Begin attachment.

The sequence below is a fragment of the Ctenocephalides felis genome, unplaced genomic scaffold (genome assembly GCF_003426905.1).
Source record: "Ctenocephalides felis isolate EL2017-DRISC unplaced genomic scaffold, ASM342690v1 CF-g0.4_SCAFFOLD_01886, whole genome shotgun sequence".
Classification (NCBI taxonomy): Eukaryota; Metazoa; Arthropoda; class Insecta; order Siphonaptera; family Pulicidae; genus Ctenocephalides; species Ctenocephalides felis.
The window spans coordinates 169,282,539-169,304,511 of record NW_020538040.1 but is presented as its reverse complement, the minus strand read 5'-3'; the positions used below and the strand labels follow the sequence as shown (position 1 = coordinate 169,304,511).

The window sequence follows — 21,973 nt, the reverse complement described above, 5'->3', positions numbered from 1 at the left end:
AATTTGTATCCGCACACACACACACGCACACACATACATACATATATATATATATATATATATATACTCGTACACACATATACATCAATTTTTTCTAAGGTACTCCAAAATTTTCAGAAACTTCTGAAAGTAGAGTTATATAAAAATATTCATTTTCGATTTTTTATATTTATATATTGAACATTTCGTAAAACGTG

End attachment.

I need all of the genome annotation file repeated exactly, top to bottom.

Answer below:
The sequence below is a fragment of the Ctenocephalides felis genome, unplaced genomic scaffold (genome assembly GCF_003426905.1).
Source record: "Ctenocephalides felis isolate EL2017-DRISC unplaced genomic scaffold, ASM342690v1 CF-g0.4_SCAFFOLD_01886, whole genome shotgun sequence".
Classification (NCBI taxonomy): Eukaryota; Metazoa; Arthropoda; class Insecta; order Siphonaptera; family Pulicidae; genus Ctenocephalides; species Ctenocephalides felis.
The window spans coordinates 169,282,539-169,304,511 of record NW_020538040.1 but is presented as its reverse complement, the minus strand read 5'-3'; the positions used below and the strand labels follow the sequence as shown (position 1 = coordinate 169,304,511).

The window sequence follows — 21,973 nt, the reverse complement described above, 5'->3', positions numbered from 1 at the left end:
AATTTGTATCCGCACACACACACACGCACACACATACATACATATATATATATATATATATATATACTCGTACACACATATACATCAATTTTTTCTAAGGTACTCCAAAATTTTCAGAAACTTCTGAAAGTAGAGTTATATAAAAATATTCATTTTCGATTTTTTATATTTATATATTGAACATTTCGTAAAACGTG